Wednesday, February 23, 2011

Horrible Art, Artful Horror

More late-night cable viewing of some classic and not so classic horror films.

Caught the rest of Student Bodies (1981), predecessor to the self-aware horror-comedies of today (Scary Movie, Scream, etc.). Not really frightening at all, but brimming with very broad humor, in an Airplane! sort of mode. 


28 Days Later (2002) 
A masterpiece from Danny Boyle (Slumdog Millionaire, 127 Hours), that manages to be both humane and inhuman. It alternates between being a suspenseful survival thriller to a sad and touching drama of loss and family legacy, and back again, several times. It is very messy (both in it's gore and emotional range).

Some idiot online called it merely a remake of Dawn of the Dead and that's way off (for starters, none of Romero's films look half this good). However, a number of scenes from AMC's recent The Walking Dead mini-series are lifted straight from this. 

Boyle's dynamic camera work and editing reminds me of the ADD-style of Edgar Wright but with more art, less winking at the audience. As this review of the BluRay from DVD Beaver  notes however, the shot-on video look of the film does not translate well to HD. The smaller your screen the better it will look. But the sound design and score are excellent and should be played LOUD.

An "enhanced" trailer 

Caught a bit of the H.G. Lewis minor-piece Color Me Blood Red (1965) on CKMT.
I own this as part of a Lewis box set of his influential schlock movies from the 60s. This a goofy bit of exploitation that is more silly than scary, about a frustrated artist who finds inspiration through murder.  Barely watchable – not for it's gore but for it's ineptness.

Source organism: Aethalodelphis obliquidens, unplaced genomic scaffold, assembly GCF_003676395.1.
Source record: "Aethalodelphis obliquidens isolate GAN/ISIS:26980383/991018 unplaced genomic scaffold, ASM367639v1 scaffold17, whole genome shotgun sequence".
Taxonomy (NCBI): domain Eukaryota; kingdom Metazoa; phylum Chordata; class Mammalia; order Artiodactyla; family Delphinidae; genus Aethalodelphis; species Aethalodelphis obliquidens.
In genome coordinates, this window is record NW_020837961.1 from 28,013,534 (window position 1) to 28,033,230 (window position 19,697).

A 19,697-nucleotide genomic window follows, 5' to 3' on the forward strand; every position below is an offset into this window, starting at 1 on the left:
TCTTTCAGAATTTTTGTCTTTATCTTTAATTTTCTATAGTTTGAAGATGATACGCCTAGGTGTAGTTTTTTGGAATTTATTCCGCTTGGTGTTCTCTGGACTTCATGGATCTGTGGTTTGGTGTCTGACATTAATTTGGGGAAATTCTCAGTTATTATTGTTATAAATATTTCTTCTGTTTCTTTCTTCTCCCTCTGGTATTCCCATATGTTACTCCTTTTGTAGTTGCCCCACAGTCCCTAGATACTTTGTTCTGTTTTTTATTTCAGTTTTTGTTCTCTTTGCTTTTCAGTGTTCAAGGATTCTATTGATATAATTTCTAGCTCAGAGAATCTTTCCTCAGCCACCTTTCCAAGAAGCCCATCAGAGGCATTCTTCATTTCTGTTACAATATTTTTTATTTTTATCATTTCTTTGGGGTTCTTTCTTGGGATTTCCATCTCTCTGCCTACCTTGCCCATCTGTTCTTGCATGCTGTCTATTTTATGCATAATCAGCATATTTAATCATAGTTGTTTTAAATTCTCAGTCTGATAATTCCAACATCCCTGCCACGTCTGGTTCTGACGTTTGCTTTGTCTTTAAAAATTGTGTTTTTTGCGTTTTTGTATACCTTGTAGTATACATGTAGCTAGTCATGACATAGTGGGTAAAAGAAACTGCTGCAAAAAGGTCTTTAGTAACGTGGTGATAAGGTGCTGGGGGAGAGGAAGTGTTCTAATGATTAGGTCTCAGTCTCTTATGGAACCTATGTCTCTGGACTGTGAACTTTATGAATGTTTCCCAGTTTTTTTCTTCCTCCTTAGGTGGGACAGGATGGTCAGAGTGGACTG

The revamped Elvira show presented Mel Welles Lady Frankenstein (1971), a lurid attempt at a Hammer horror, mostly notable for the sexy daughter played by Rosalba Neri. The doctor himself is played by veteran actor Joseph Cotten, fallen far from his days with Hitchcock and Welles. 

Some reviews:

Trailers and clip reels:

And for an entirely different kind of "body horror": the award-winning The Diving Bell & The Butterfly (2007), which was elegantly made, using every trick in the book to not be visually dull, considering the protagonist is completely paralyzed. Back in the Eighties I was not a fan of director Julian Schnabel's oversized construction/paintings, but as a film-maker his everything-but-the-kitchen-sink approach makes sense now, especially when grounded by such an emotionally wrenching story.

Caught a bit of Dark Mirror (2007) but it didn't make enough of an impression to say much about it, besides looking nice.

Also watched Birdemic: Shock and Terror (2008) with Rifftrax commentary. A confounding mess of a movie, reimagining Hitchcock's The Birds with even less-convincing special effects. The first half is mostly a goofy romantic fantasy where a software sales-nerd courts a supermodel, then it abruptly shifts gears when the poorly CGI'd birds start attacking the population of the Bay Area. Some very heavy-handed ecological themes make it seem as if this was a sincere statement by the director. Funny remarks from the riffing crew made this one bearable, reminding me at times of MST3K classics like Manos and The Killer Shrews

Matt Singer of IFC gave it a thoughtful review here

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